A study that evaluates Private Sector Investment and Youth Work Opportunities in refugee settlements and host communities was yesterday released. The study’s findings suggest significant potential for private sector investment in persons of concern and host communities.
According to the report, opportunities exist in sectors such as agriculture, wholesale trade, tourism, hospitality, financial services, energy and lighting, and vocational skills training. As such, investing in these sectors would create revenue and employment opportunities for refugees and host communities.
The agriculture sector provides various opportunities, both upstream and downstream, in agribusiness. These include services related to post-harvest storage, grain processing, fish farming, poultry production, vegetable and fruit production, agricultural inputs, and fertilizer supply.
In the wholesale trade sector, there is an opportunity to establish supply and distribution channels for affordable consumer goods. The financial service sector offers prospects in agent banking, mobile banking, and asset financing.
This latest study was commissioned by the Private Sector Foundation Uganda (PSFU), in partnership with the Mastercard Foundation. During the report launch held at the Kampala Serena Hotel, Ms. Sarah Kagingo, the Vice Chairperson at PSFU, said that the study was conducted in refugee settlement areas including Bidibidi, Nakivale, and Kampala suburbs such as Nsambya, Makindye, and Kisenyi.
“We commissioned this study to assess available opportunities for youth investment, business and employment in our refugee and host communities. The refugee communities present a significant market for goods and services, offering immense potential for the development of sectors like agriculture and its value chain, formalized access to finance, and engagement of private sector companies in the provision of renewable energy products,” Kagingo said.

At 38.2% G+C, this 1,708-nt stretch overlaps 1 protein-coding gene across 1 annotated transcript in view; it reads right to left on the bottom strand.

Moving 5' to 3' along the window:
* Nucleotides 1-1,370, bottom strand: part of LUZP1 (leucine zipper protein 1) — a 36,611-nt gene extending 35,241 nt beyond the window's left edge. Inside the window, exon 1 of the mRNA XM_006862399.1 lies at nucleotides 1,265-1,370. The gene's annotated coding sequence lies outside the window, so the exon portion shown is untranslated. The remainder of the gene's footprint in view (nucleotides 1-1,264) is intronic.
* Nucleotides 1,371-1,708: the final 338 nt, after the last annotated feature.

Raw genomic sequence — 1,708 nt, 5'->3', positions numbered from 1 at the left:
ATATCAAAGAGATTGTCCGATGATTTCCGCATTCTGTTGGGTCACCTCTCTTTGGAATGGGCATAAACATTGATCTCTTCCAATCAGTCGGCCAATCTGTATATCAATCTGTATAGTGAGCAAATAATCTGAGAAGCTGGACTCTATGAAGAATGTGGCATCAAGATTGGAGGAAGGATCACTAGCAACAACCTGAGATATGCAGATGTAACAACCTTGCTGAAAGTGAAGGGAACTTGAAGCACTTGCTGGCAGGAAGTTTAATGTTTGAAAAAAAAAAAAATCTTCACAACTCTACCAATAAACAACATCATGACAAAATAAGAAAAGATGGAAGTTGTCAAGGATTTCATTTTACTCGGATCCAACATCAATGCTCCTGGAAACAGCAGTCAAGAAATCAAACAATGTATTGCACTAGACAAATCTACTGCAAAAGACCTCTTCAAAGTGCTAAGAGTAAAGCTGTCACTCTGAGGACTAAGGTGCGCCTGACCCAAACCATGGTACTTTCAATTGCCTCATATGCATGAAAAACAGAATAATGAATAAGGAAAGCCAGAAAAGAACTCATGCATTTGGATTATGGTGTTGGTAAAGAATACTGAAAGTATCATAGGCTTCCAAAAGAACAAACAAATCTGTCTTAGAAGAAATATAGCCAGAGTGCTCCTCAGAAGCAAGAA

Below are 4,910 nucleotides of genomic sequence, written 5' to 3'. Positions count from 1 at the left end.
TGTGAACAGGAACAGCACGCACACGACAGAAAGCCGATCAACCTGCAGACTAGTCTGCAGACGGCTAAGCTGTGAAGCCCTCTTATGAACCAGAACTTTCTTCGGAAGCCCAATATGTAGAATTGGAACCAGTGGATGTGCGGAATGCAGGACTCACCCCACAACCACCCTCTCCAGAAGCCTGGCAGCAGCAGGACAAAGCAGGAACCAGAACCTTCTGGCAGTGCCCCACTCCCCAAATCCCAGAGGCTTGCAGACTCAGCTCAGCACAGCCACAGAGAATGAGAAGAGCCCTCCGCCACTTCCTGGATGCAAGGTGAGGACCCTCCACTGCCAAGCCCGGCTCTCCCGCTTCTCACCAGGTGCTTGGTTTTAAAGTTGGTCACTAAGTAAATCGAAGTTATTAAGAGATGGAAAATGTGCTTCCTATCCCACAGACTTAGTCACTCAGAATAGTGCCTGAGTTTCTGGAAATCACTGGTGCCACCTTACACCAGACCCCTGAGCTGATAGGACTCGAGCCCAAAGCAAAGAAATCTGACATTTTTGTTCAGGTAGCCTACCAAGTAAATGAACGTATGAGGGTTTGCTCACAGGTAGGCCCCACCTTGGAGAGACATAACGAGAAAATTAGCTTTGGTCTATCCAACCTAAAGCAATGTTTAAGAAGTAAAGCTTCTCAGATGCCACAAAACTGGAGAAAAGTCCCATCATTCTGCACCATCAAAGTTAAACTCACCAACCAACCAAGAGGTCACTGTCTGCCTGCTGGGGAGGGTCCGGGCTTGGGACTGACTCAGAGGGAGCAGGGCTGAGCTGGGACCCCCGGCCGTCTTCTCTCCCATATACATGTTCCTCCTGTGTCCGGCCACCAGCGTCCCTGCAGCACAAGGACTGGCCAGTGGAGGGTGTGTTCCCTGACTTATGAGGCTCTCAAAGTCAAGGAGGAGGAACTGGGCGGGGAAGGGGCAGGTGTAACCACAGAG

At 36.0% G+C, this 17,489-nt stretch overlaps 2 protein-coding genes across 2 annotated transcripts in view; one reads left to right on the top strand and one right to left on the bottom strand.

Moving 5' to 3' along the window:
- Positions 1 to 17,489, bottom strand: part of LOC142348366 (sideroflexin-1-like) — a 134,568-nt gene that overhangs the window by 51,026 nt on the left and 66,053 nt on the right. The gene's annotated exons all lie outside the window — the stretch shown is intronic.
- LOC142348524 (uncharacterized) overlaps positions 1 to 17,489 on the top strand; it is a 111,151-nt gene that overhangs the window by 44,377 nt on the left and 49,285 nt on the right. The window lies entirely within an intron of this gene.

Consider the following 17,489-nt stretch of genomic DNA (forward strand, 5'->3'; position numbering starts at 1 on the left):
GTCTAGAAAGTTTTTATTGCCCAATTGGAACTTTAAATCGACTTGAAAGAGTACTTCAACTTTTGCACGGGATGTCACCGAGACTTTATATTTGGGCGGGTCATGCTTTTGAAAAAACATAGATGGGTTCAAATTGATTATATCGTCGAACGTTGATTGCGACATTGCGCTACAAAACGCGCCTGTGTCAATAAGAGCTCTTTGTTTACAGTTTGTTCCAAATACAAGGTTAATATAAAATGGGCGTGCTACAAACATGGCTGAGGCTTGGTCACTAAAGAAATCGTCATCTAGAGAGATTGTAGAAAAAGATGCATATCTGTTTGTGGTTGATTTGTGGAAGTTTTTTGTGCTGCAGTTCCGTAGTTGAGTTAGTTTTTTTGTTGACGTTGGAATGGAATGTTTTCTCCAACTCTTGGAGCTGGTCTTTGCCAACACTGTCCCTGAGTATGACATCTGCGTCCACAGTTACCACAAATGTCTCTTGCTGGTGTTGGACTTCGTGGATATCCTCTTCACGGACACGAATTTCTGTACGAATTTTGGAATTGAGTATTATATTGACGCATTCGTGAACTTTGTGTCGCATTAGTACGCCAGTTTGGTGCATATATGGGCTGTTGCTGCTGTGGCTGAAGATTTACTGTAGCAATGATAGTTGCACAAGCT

On his part, Mwalimu Musheshe, the founder of the Uganda Rural Development and Training Institute said they have so far equipped over 350,000 refuges with life transformation skills in the settlements.
“We have about 54,000 artisans in 20 districts and we have about 20 per cent in the four settlements. We also consider the gender acquisition, the people with disability, the female and male,” he said.
“What I thought was not emphasized is that the young people as we train them, there is a disconnect between what they learn to do. They don’t see the context within the private sector.”
A $485 Million Refugee Market.
According to a study by the International Finance Corporation (IFC), areas hosting refugees in the West Nile and Southwest regions spend over $485 million (approximately UGX 1.7 trillion) annually on consumer goods.
The $485 million refugee market size was calculated as the total household consumption expenditure in eight refugee hosting districts in these regions. Most refugees receive cash transfers from donor agencies, and an average household spends about $21 (equivalent to UGX 75,600) per month on items like cooking oil and rice, among others.
Stephen Asiimwe, the Executive Director of PSFU encouraged private sector players to seize the investment opportunities in these communities.
“Between 1.5 million and 1.7 million people provide a substantial constituency that can engage in various businesses. PSFU was approached, and we promptly created a conducive environment. A $485 million market is good business, and this annual consumption surpasses the entire budgets of some ministries and agencies,” Asiimwe said.
“I urge business communities to explore the possibilities of supplying goods to this environment. PSFU has set up a dedicated desk for the business community to inquire about the available opportunities in these settlements.”